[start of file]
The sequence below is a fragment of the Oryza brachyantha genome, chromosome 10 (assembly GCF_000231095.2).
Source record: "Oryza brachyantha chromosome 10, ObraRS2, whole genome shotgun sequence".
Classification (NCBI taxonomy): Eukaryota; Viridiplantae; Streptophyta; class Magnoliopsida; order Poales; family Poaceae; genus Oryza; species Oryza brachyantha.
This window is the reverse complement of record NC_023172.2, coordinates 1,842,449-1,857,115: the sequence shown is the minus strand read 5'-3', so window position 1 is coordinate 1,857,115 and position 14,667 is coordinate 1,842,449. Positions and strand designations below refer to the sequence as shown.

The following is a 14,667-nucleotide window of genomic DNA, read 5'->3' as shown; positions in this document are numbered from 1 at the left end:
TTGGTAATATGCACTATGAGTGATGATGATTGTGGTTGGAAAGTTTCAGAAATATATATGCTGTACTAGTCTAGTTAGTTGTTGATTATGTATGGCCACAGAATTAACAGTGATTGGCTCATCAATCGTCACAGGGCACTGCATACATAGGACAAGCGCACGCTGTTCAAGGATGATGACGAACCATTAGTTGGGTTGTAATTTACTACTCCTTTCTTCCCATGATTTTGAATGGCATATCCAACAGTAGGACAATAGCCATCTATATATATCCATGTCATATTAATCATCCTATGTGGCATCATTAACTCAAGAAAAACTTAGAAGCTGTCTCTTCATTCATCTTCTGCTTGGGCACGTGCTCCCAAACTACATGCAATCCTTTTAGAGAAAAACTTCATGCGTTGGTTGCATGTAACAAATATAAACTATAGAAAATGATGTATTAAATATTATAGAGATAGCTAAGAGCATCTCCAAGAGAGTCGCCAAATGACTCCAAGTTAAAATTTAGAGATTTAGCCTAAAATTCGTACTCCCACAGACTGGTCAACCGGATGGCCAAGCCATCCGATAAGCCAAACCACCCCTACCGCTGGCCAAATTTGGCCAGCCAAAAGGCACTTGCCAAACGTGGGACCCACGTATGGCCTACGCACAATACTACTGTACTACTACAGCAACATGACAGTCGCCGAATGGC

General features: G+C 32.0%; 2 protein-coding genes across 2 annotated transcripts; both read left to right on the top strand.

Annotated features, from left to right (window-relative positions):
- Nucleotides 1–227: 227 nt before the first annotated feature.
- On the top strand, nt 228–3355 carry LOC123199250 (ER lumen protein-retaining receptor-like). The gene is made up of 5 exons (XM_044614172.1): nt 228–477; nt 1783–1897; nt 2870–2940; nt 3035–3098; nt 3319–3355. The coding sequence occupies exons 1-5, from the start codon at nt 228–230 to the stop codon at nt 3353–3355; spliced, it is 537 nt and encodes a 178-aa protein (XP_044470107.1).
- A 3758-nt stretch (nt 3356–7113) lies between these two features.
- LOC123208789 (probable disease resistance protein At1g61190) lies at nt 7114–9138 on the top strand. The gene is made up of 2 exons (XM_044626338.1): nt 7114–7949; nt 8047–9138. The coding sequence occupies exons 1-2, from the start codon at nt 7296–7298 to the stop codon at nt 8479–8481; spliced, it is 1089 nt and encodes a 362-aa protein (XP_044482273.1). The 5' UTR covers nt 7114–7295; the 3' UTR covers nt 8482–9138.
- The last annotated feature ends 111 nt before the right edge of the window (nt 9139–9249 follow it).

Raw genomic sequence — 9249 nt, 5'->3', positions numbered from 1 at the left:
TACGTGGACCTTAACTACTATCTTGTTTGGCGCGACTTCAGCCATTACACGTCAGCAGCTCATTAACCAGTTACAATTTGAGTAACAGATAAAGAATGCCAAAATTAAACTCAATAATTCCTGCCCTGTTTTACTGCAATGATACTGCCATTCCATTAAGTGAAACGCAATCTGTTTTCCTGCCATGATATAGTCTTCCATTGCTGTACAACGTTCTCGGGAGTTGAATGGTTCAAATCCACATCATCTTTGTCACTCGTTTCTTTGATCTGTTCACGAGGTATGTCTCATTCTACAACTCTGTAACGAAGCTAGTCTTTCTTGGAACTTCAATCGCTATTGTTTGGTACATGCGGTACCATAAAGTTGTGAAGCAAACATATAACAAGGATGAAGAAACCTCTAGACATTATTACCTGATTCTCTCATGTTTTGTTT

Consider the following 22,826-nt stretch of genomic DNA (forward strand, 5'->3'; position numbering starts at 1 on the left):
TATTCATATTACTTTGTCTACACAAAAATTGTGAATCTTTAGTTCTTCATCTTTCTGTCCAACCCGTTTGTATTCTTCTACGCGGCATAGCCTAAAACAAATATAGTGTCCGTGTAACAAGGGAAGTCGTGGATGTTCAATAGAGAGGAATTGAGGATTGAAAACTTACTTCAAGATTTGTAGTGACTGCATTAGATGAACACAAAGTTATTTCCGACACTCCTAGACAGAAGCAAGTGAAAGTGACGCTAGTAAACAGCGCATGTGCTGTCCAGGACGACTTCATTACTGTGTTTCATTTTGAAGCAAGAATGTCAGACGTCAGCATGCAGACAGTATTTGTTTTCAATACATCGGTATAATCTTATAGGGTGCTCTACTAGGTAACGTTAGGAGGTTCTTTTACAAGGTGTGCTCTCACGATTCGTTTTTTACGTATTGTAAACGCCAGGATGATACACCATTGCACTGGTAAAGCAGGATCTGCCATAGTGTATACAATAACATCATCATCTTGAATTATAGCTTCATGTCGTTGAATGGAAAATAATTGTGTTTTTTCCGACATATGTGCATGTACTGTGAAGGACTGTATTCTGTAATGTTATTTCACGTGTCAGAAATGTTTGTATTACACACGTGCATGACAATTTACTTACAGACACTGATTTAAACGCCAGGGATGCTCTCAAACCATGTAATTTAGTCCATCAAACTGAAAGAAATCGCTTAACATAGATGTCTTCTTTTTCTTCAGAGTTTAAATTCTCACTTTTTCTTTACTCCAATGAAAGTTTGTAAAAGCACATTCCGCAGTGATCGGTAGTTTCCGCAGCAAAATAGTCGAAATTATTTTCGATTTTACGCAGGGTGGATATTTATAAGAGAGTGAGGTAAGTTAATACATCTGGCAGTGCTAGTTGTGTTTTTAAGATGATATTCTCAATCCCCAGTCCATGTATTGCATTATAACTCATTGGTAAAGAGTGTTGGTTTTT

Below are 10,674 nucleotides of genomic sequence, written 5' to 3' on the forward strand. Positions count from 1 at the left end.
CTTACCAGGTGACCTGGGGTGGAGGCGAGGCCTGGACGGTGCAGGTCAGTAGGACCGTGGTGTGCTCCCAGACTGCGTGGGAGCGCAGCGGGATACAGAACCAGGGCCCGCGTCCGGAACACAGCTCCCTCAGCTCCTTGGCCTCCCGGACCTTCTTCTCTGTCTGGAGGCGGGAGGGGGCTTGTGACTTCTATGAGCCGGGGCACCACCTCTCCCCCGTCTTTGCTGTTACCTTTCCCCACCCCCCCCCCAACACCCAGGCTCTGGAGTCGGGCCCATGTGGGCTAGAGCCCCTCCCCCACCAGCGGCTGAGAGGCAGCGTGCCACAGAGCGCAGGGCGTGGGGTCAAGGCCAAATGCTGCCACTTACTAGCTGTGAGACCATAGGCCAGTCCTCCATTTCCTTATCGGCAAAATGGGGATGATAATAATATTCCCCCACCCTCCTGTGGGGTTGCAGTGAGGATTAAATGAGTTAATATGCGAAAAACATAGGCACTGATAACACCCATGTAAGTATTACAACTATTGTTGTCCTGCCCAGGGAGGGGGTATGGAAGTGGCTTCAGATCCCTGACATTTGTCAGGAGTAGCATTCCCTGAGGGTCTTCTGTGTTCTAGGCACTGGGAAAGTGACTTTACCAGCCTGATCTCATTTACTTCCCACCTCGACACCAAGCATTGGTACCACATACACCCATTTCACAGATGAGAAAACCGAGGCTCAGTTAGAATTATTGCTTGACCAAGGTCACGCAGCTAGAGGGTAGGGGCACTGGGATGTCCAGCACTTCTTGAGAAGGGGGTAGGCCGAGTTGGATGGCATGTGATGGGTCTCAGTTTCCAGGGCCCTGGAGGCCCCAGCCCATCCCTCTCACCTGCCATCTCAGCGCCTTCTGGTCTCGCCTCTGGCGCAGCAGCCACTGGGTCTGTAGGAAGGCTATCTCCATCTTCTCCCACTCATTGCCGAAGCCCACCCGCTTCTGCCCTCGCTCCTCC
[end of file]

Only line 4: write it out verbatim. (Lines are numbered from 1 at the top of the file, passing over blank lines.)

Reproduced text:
This window is the reverse complement of record NC_023172.2, coordinates 1,842,449-1,857,115: the sequence shown is the minus strand read 5'-3', so window position 1 is coordinate 1,857,115 and position 14,667 is coordinate 1,842,449. Positions and strand designations below refer to the sequence as shown.